Jake Tatlebaum is CEO of resilience gives a patient dignity social enterprise that has started a small rebellion from sole to soul.
What inspired you to launch resilience gives?
Each time you’re admitted to the hospital as an in-patient, you’re given a gown and a pair of poorly made non-slip socks. Initially, I wore those lifeless beige socks and accepted my role as a patient, but the more time I spent in the hospital, the more I started wearing my own socks. Fun socks. Socks with fish. Socks with dinosaurs. Socks with wolves. And it helped. It may seem ridiculous, but that little change reminded me that whatever the circumstances—no matter how little I wanted to be cooped up in the hospital, my perception of that hospital experience was under my control. Treatment became my opportunity to create purpose.
What are the biggest challenges you’ve faced so far and how have you met them?
Burnout: As a young entrepreneur, I was fired up to transition to resilience gives full-time. However, when full-time became sixteen hour days and you string together a few months of this seemingly non-stop work, even the best things can wear on you. After letting go of our one employee, I knew I was setting myself up for more long days, but I also knew that this was an impermanent situation. I recognized that I was feeling burnt out and made it a priority to hire and achieve better balance in my life. It didn’t happen overnight, but I was able to weather the fatigue knowing that I was in a sprint, and eventually, I would be able to slow the pace.
What’s the most exciting thing on the horizon for you and resilience gives?
Since working with one patient on one design in September of 2016, we now have twenty patients and twenty-four designs, but what’s most exciting is seeing the number of new design requests we’re receiving. From day one, we had people that believed in our mission even if they didn’t understand exactly what we did. Now, people not only understand what we do, but they want to do it themselves. In effect, the ball is in our court to effectively scale our service to reach more patients.
How do you define success?
My definition of success is creating a sustainable business that has a lasting positive impact on all stakeholders—from supply chain to our internal team to patients and customers. In effect, we are a positive force on the lives we touch and the planet we inhabit.
What three lessons have you learned about being a social impact entrepreneur?
Growth is great. Growth is dangerous. Growth needs to be carefully managed. Since our founding, we have been donating half of the profits per pair sold back to the patient to help with medical expenses. With our first few patients, I could verify their responsible use of those funds because I had close relationships with them. As we’ve increased our patient network, this has been harder to do, and we’ve had to rethink how we distribute funds to make sure we are doing it responsibly.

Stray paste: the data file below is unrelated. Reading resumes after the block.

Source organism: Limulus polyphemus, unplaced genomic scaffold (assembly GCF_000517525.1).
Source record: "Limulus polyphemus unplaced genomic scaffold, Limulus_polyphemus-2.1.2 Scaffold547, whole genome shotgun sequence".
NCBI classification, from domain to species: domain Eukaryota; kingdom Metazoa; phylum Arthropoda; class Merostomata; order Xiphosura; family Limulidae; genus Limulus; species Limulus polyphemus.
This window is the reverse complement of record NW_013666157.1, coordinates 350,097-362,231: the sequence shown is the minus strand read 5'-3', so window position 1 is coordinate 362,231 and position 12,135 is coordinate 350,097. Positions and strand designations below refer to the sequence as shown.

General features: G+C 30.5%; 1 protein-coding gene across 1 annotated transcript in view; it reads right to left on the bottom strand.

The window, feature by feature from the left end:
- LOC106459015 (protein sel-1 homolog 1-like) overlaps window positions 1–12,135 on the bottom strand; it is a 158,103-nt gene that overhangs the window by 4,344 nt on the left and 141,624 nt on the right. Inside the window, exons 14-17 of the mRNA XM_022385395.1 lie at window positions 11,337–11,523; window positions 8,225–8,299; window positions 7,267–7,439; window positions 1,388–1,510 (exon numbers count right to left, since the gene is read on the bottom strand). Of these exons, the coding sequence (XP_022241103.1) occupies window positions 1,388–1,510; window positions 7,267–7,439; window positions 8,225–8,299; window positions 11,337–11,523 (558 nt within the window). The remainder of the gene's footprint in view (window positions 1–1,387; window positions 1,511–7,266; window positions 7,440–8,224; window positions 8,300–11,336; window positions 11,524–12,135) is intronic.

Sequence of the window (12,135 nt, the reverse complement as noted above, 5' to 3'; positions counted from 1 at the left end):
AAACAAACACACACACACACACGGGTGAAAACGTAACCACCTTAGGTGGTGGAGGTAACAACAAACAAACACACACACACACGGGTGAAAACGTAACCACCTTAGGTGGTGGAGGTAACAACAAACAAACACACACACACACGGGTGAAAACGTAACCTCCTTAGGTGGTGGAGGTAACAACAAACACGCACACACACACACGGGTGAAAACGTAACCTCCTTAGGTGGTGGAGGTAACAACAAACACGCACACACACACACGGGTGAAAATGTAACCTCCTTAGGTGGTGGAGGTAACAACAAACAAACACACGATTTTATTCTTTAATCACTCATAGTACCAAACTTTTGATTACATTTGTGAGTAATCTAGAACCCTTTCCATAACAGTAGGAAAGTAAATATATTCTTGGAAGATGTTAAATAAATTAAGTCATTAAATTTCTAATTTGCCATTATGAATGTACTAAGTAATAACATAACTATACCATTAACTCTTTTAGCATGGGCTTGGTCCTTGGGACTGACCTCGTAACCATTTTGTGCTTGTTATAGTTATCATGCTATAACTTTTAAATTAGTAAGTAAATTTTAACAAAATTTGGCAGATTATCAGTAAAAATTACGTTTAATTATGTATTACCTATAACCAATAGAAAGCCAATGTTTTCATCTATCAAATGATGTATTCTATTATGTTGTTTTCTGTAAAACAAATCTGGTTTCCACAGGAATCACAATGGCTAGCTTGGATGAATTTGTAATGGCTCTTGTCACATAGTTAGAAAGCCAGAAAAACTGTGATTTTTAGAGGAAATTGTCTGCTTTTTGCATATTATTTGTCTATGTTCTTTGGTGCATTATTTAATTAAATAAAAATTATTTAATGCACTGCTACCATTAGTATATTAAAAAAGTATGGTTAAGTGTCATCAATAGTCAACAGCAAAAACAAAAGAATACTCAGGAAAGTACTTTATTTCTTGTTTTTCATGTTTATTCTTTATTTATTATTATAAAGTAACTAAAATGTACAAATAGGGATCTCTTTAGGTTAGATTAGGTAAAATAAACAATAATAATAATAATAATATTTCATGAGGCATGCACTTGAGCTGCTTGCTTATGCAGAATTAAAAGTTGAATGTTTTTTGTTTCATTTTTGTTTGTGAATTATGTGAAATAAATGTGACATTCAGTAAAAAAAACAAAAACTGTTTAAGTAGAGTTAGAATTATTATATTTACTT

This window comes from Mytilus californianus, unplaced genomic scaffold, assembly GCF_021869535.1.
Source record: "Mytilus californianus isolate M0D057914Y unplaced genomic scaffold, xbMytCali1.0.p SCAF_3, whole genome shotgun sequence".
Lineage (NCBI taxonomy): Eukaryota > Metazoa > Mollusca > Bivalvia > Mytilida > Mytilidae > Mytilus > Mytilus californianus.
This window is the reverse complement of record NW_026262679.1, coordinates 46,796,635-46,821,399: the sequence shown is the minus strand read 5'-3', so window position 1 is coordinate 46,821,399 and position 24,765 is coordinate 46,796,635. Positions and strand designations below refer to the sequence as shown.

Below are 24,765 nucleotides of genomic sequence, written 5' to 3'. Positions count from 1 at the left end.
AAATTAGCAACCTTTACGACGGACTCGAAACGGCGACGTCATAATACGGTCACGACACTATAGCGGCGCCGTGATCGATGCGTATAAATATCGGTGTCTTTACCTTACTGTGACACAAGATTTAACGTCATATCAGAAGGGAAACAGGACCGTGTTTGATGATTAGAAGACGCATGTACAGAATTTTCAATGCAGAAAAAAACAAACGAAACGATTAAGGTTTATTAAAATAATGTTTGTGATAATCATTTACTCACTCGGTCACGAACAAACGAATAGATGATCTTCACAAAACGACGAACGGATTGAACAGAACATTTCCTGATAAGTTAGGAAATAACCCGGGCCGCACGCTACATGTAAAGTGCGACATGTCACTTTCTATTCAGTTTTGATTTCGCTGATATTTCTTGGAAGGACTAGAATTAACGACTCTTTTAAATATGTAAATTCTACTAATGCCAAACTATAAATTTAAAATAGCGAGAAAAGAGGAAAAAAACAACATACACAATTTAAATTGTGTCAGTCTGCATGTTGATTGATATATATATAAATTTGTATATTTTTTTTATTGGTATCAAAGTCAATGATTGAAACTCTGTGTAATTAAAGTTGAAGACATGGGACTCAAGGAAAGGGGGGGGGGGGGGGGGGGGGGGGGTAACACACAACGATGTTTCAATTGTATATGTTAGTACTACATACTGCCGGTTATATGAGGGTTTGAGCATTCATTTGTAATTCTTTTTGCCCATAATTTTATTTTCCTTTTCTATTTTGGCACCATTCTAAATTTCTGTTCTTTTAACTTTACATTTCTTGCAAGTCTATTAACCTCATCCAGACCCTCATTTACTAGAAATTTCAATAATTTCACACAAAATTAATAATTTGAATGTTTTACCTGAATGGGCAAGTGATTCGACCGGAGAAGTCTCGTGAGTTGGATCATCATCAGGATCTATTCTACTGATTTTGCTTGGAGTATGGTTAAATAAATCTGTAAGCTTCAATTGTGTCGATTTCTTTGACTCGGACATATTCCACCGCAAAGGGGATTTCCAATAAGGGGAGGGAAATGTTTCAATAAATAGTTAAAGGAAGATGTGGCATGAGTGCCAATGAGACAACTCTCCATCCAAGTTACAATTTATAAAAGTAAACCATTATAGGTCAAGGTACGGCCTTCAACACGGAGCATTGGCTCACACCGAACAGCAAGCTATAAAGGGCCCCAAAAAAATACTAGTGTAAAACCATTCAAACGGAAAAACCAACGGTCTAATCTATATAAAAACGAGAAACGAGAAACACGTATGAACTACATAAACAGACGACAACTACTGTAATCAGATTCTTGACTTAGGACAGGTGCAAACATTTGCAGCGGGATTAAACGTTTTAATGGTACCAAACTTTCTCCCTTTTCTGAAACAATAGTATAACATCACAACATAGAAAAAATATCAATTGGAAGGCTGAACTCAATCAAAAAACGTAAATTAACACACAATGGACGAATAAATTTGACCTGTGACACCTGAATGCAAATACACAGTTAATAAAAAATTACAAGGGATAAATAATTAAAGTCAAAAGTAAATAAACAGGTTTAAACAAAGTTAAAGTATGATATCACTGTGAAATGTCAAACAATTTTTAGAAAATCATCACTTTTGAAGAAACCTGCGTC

There will always be those who criticize the “purity” of your motives. Be transparent. Resilience gives is technically two different entities: we have a for-profit s corporation and a 501(c)3 non-profit. We’ve established ourselves this way because I am motivating by transforming the patient experience, providing financial and emotional support to patients who need it, and also by a desire to be financially comfortable. I’ve faced criticism that striving for profit in what we do is immoral. I disagree, and because there is no right answer, I’ve found that the best way to manage this criticism is to be transparent about who we are.
Social entrepreneurs make tradeoffs just like other business people. We invested in expensive packaging that features the individual patient designer because I felt it was critical to show the human behind the design. However, the packaging as a whole is excessive and wasteful. I know that we can eventually find a solution that is both effective and environmentally friendly, but right now, I don’t have the bandwidth to find that solution. I defined our success as creating a sustainable business that has a lasting positive impact on both the lives we touch and the planet we inhabit. Nonetheless, I know that our packaging is negatively impacting our environment. As social entrepreneurs, we pride ourselves on social responsibility, and yet, there are tradeoffs to every decision we make.
What three qualities do you think an entrepreneur must have to succeed?
Active listener: Successful entrepreneurs build foundational relationships and building strong relationships starts with active listening.
Resilience: As entrepreneurs, we face failure and it’s paramount that we have coping mechanisms to bounce back.
Tenacity: Whatever our goal is, we need to fervently pursue it day after day to give ourselves a fighting chance.
What words of advice do you have for other entrepreneurs?
When the road becomes littered with obstacles, look inward and ask yourself a series of whys. For example, after I let go of our one employee and it became clear that my long days were going to get longer, I traveled down this rabbit hole of whys, and that motivated me to persevere.
Why am I spending virtually all of my waking hours on this business? Because I’m passionate about it
Why? I’m passionate about it because my own experience with lymphoma has dramatically changed my life for the better. Why? My experience taught me that while we can’t change our circumstances, we can shape how we experience them.
What’s one tool – article, book, app, etc. – that’s been helpful to you recently?
Grit: The Power of Passion and Perseverance by Angela Duckworth – it’s inspiring to know that you don’t have to be the smartest person in the room to achieve audacious goals. In fact, research indicates that enduring perseverance is more important than talent or intellect in your ability to do so.
from the series
Startup Warriors: Entrepreneurs’ Stories of Ingenuity, Grit & Resilience